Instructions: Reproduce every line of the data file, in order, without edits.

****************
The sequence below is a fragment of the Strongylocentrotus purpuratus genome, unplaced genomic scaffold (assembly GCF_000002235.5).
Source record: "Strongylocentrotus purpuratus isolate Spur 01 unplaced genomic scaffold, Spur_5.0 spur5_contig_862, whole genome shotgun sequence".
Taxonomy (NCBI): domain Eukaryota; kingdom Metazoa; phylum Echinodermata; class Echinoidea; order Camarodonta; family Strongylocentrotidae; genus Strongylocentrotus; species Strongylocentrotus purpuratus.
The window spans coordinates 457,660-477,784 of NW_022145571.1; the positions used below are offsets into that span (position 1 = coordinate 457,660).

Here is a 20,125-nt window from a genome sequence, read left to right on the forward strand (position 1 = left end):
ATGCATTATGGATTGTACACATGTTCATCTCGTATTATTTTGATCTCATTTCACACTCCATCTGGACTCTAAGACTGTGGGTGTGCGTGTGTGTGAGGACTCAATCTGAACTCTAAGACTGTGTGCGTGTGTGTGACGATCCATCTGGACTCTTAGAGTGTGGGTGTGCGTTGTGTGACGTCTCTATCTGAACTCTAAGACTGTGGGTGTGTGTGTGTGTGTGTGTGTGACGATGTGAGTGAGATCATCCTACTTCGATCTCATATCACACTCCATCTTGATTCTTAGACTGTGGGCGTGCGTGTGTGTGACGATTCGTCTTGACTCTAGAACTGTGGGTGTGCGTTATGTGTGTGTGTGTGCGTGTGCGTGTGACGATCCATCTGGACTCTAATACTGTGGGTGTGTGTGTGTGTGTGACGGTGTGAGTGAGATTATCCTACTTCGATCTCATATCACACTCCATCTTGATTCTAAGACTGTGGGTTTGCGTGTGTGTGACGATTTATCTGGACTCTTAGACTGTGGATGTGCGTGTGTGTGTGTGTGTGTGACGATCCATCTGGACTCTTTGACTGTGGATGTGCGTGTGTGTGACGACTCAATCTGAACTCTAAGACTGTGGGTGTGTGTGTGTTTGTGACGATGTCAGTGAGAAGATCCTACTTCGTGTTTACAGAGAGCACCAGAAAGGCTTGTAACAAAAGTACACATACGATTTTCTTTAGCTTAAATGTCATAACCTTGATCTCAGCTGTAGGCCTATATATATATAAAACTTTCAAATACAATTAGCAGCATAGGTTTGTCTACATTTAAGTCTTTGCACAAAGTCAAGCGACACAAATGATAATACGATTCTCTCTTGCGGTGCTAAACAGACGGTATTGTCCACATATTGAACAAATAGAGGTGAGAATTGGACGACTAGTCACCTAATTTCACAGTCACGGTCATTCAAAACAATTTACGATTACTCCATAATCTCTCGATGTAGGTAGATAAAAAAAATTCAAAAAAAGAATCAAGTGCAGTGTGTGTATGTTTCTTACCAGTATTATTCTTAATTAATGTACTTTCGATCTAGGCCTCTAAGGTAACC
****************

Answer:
The sequence below is a fragment of the Strongylocentrotus purpuratus genome, unplaced genomic scaffold (assembly GCF_000002235.5).
Source record: "Strongylocentrotus purpuratus isolate Spur 01 unplaced genomic scaffold, Spur_5.0 spur5_contig_862, whole genome shotgun sequence".
Taxonomy (NCBI): domain Eukaryota; kingdom Metazoa; phylum Echinodermata; class Echinoidea; order Camarodonta; family Strongylocentrotidae; genus Strongylocentrotus; species Strongylocentrotus purpuratus.
The window spans coordinates 457,660-477,784 of NW_022145571.1; the positions used below are offsets into that span (position 1 = coordinate 457,660).

Here is a 20,125-nt window from a genome sequence, read left to right on the forward strand (position 1 = left end):
ATGCATTATGGATTGTACACATGTTCATCTCGTATTATTTTGATCTCATTTCACACTCCATCTGGACTCTAAGACTGTGGGTGTGCGTGTGTGTGAGGACTCAATCTGAACTCTAAGACTGTGTGCGTGTGTGTGACGATCCATCTGGACTCTTAGAGTGTGGGTGTGCGTTGTGTGACGTCTCTATCTGAACTCTAAGACTGTGGGTGTGTGTGTGTGTGTGTGTGTGACGATGTGAGTGAGATCATCCTACTTCGATCTCATATCACACTCCATCTTGATTCTTAGACTGTGGGCGTGCGTGTGTGTGACGATTCGTCTTGACTCTAGAACTGTGGGTGTGCGTTATGTGTGTGTGTGTGCGTGTGCGTGTGACGATCCATCTGGACTCTAATACTGTGGGTGTGTGTGTGTGTGTGACGGTGTGAGTGAGATTATCCTACTTCGATCTCATATCACACTCCATCTTGATTCTAAGACTGTGGGTTTGCGTGTGTGTGACGATTTATCTGGACTCTTAGACTGTGGATGTGCGTGTGTGTGTGTGTGTGTGACGATCCATCTGGACTCTTTGACTGTGGATGTGCGTGTGTGTGACGACTCAATCTGAACTCTAAGACTGTGGGTGTGTGTGTGTTTGTGACGATGTCAGTGAGAAGATCCTACTTCGTGTTTACAGAGAGCACCAGAAAGGCTTGTAACAAAAGTACACATACGATTTTCTTTAGCTTAAATGTCATAACCTTGATCTCAGCTGTAGGCCTATATATATATAAAACTTTCAAATACAATTAGCAGCATAGGTTTGTCTACATTTAAGTCTTTGCACAAAGTCAAGCGACACAAATGATAATACGATTCTCTCTTGCGGTGCTAAACAGACGGTATTGTCCACATATTGAACAAATAGAGGTGAGAATTGGACGACTAGTCACCTAATTTCACAGTCACGGTCATTCAAAACAATTTACGATTACTCCATAATCTCTCGATGTAGGTAGATAAAAAAAATTCAAAAAAAGAATCAAGTGCAGTGTGTGTATGTTTCTTACCAGTATTATTCTTAATTAATGTACTTTCGATCTAGGCCTCTAAGGTAACC